THE family of a man who lost his life in France during the Second World War are being sought for a commemorative project to honour his sacrifice.

The 46th Royal Marine Commando travelled over to Normandy on D Day on June 6, 1944, and it was five days later that they entered their first battle to liberate Rots – a small village in the north west of France – from occupation by the 12WaffenSS Hitlerjungend.

But on June 11, 22 comrades were killed in action, including Alexander Victor Wheeler who was from Swindon.

Not a lot of information is known about the 19-year-old except he was the son of Albert and Elsie Wheeler who lived in the town.

Now a project has been launched to trace Alexander’s family members to create a photographic plaque to honour the 22 fallen men in Rots on the 75th anniversary of their death.

“We have managed to track down all of the faces of men in the commando but the one from Swindon we haven’t managed to find out any information,” said Jeff Hewitt, 65, who is leading the project and whose dad also served in the 46RMC.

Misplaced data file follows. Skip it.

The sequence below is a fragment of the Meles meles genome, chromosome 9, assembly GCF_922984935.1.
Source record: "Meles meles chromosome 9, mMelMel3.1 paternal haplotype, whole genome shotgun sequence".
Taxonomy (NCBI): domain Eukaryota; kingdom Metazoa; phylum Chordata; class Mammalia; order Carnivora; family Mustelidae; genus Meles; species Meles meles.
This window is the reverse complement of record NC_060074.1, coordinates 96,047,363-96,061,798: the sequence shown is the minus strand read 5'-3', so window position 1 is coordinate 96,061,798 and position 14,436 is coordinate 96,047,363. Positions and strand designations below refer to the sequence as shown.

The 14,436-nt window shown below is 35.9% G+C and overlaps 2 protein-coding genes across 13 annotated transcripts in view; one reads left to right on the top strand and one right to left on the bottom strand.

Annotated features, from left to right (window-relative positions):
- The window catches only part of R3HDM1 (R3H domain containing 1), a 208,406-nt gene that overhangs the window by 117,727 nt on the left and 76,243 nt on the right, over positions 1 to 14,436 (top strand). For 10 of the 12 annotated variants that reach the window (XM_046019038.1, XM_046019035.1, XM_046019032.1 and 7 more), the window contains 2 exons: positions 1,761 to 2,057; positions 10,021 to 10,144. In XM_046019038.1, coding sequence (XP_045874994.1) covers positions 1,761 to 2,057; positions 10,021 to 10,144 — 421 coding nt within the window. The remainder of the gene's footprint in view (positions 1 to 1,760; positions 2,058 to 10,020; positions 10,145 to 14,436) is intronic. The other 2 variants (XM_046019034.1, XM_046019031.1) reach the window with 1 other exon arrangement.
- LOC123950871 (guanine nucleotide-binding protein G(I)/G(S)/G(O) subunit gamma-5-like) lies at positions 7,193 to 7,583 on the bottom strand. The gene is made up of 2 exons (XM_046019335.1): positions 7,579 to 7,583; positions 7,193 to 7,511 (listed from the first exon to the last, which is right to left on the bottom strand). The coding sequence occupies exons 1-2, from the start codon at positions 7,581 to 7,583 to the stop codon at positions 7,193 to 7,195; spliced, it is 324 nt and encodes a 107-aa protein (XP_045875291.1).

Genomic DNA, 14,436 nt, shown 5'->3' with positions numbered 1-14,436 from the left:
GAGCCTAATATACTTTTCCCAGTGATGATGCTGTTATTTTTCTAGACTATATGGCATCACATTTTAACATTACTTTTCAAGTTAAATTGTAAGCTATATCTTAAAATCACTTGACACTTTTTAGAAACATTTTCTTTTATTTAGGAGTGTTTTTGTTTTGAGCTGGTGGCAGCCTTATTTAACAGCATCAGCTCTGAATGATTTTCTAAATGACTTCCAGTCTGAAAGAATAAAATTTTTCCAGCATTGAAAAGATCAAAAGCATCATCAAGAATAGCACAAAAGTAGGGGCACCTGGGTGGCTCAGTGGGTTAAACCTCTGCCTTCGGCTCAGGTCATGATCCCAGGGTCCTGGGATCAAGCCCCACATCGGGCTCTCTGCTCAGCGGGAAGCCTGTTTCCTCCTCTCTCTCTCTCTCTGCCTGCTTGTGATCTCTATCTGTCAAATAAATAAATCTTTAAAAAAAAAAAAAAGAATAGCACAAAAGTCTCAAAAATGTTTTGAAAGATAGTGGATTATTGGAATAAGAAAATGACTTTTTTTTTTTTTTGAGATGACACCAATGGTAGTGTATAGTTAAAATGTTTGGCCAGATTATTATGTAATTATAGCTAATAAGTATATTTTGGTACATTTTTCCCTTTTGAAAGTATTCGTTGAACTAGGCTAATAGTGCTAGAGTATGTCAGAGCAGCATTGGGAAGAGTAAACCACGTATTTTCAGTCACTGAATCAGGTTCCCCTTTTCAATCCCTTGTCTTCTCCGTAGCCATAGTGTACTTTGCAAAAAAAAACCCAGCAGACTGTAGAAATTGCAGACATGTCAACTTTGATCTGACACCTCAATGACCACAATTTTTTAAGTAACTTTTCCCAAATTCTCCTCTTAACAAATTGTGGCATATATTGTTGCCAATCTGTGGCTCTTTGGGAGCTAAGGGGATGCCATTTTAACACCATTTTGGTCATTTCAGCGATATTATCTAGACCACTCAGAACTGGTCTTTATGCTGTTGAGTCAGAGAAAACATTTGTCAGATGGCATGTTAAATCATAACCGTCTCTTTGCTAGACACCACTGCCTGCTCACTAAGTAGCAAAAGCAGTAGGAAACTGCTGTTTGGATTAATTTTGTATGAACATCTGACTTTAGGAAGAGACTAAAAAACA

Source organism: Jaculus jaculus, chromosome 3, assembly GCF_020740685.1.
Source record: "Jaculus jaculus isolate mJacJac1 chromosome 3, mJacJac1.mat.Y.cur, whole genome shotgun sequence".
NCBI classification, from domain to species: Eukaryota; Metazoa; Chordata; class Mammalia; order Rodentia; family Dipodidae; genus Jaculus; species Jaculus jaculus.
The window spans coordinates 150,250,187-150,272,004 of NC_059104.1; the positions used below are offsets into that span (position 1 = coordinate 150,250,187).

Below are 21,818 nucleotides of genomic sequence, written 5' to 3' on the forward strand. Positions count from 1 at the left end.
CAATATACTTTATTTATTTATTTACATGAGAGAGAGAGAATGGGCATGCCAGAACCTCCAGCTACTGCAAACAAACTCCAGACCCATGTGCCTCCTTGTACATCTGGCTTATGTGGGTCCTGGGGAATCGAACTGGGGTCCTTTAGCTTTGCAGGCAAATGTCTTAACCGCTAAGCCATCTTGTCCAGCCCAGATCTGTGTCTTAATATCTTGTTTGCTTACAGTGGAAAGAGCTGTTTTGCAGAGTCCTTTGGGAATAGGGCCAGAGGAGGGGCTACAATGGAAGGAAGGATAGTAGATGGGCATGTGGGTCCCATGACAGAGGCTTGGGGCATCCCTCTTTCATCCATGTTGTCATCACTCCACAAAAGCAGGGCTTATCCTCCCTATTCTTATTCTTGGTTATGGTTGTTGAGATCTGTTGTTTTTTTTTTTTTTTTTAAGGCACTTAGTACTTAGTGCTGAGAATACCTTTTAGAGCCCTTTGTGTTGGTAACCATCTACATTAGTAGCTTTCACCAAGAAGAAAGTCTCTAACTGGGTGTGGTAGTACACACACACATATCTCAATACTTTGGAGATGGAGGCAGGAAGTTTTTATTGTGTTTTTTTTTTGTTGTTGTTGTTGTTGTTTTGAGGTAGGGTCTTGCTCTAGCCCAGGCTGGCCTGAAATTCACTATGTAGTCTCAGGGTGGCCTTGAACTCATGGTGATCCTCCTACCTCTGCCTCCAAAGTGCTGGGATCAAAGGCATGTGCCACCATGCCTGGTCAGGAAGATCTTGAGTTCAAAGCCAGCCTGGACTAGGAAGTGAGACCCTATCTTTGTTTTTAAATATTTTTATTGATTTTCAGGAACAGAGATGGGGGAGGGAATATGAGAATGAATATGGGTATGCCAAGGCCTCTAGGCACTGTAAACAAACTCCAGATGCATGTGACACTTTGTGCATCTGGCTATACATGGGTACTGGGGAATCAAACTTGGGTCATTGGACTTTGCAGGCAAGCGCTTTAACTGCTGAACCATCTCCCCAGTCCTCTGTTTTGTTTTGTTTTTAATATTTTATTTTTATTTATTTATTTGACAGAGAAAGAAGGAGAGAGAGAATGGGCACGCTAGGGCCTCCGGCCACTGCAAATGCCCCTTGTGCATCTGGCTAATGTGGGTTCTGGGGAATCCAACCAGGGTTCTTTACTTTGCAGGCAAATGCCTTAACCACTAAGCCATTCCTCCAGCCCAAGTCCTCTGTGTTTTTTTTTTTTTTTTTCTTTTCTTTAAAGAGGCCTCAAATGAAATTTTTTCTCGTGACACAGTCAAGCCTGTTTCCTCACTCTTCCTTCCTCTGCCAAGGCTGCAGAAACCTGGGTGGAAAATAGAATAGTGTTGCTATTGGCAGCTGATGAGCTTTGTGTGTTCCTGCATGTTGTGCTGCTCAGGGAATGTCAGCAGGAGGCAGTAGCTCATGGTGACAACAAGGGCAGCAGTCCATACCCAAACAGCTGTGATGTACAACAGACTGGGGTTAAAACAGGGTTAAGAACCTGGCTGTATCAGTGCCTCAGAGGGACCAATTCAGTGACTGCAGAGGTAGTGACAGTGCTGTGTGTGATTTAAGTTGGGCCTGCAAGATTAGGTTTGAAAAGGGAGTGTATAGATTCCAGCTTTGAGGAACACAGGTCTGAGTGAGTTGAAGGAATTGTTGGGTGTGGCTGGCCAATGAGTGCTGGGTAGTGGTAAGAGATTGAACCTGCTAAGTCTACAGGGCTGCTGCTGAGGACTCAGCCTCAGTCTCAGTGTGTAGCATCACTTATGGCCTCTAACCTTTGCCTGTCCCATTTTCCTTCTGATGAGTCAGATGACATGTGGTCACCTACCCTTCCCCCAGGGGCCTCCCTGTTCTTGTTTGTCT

“We have had great success in ringing the families of the other troops in all sorts of places from Dublin to Scotland but we are struggling to speak to a few.

“The sons of the men who served think it is very important to honour them this way and we hope people can help us find out more information about Alexander Wheeler.”

Rots was finally liberated on June 12.

In the years that followed, the village installed a war memorial to commemorate the men and while veterans have gone back to the French village over the years, many are now too frail to make the trip – prompting their sons to carry on their legacy in photographic form.

Jeff, who lives near Oxford, hopes to find out more information about Alexander before they mark the anniversary in 2019 as well as invite any family members to join the group of sons in Rots for the service.

He added: “I don’t think what happened will ever be forgotten as generations come and go. I hope the plaque we present will be hung in the school where the pupils are reminded about the importance of what happened.

“The research we have done has found that many of the men were found dead in the village next to the Germans they were fighting. It wasn’t pleasant but they died to save the lives of many others and the commando carried on even when they saw that some of their fellow comrades had been killed.

“It is really nice to see that the village and mayor in Rots will still not let their memory fade and on the 75th anniversary, the plan is to get as many people there. We want to celebrate their lives but also celebrate their liberation.”

If anyone has any information relating to Alexander Wheeler, email Jeff on